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RE: RIF-Core: proposing resolutions to current issues / RE: [Core] Core telecon Monday, September 22

From: Boley, Harold <Harold.Boley@nrc-cnrc.gc.ca>
Date: Fri, 19 Sep 2008 21:50:03 -0400
Message-ID: <E4D07AB09F5F044299333C8D0FEB45E904FFE4A7@nrccenexb1.nrc.ca>
To: "RIF WG" <public-rif-wg@w3.org>

This is a reminder about the Core telecon Monday, September 22:
http://lists.w3.org/Archives/Public/public-rif-wg/2008Sep/0112.html

It's also a fwd of, and preliminary answer to, an email Dave sent
today to the Core co-editors.

I wonder if all might agree with the PROPOSEDs where Dave agrees
(... or would not formally object):

> > http://www.w3.org/2005/rules/wg/track/issues/48
> > PROPOSED: Keep membership/subclass in Core
>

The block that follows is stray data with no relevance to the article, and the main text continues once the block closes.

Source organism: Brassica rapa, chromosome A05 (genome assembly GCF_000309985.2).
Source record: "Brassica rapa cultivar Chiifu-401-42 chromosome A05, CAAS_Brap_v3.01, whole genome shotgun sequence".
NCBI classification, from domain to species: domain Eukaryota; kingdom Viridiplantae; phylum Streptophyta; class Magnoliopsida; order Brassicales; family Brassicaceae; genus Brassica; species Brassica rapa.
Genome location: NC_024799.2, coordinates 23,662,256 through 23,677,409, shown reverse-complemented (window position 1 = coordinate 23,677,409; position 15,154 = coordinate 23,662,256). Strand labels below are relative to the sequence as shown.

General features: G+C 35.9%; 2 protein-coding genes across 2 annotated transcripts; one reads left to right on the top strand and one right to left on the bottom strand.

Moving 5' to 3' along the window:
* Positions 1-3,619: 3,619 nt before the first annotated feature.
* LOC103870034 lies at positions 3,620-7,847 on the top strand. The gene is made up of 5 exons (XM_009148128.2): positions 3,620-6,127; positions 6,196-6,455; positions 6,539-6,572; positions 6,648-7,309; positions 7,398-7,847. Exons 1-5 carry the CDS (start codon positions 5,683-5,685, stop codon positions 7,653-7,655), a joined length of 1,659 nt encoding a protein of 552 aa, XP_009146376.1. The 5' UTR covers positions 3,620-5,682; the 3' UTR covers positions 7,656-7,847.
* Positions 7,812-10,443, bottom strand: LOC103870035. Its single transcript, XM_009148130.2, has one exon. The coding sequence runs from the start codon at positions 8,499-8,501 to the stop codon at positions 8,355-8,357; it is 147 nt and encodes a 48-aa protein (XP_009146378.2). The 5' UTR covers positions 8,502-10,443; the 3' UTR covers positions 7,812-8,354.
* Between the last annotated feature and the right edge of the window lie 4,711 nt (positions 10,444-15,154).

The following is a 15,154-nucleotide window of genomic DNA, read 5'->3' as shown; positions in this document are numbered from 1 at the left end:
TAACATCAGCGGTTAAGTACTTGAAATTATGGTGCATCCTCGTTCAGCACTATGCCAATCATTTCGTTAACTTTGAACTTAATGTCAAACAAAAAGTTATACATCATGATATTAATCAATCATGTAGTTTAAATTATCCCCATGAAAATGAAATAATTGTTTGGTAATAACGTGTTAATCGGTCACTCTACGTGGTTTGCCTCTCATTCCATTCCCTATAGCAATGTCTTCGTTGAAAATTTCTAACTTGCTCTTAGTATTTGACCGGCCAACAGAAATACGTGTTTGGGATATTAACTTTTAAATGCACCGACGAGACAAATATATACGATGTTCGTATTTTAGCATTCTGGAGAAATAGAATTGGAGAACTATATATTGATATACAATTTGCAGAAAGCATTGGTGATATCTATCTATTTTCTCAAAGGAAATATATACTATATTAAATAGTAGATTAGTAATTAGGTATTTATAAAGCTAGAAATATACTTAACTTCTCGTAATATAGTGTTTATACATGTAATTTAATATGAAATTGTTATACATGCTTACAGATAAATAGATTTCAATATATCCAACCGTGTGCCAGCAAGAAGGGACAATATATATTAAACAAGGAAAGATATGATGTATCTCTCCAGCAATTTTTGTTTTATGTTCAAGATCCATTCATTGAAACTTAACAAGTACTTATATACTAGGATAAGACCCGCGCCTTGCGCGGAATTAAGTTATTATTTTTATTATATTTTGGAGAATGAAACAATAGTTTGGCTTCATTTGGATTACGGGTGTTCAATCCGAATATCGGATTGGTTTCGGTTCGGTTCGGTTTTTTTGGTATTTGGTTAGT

> My preference is to drop membership/subclass but I don't think I'd go
as 
> far as formally objecting to them being included.

> > http://www.w3.org/2005/rules/wg/track/issues/71
> > PROPOSED: Core should keep unrestricted equality and external
function 
> > calls in rule bodies and keep external functions calls in rule
heads. 
>
> Agreed.

> > http://www.w3.org/2005/rules/wg/track/issues/74
> > PROPOSED: Core should keep both frames/objects and
> > (positional-argument) predicates/relations.
>
> I'd accept this but would like to check what others think.

> > http://www.w3.org/2005/rules/wg/track/issues/75
> > PROPOSED: Core should keep disjunction in rule bodies (cf. Gary's
UC).
>
> Reluctantly agreed, so long as marked as "at risk" at this stage.

> > http://www.w3.org/2005/rules/wg/track/issues/76
> > PROPOSED: Core should keep unrestricted equality in rule bodies (cf.
> > ISSUE-71).
>
> Agreed.

Also some clarification:

> > http://www.w3.org/2005/rules/wg/track/issues/70
> > PROPOSED: Parameterize the conformance clauses of Core with
> > safeness requirements "strict", "weak", and "none" (default:
"none").
>
> This is the one I didn't understand.
>
> What does this parameterization mean? Is it a property of an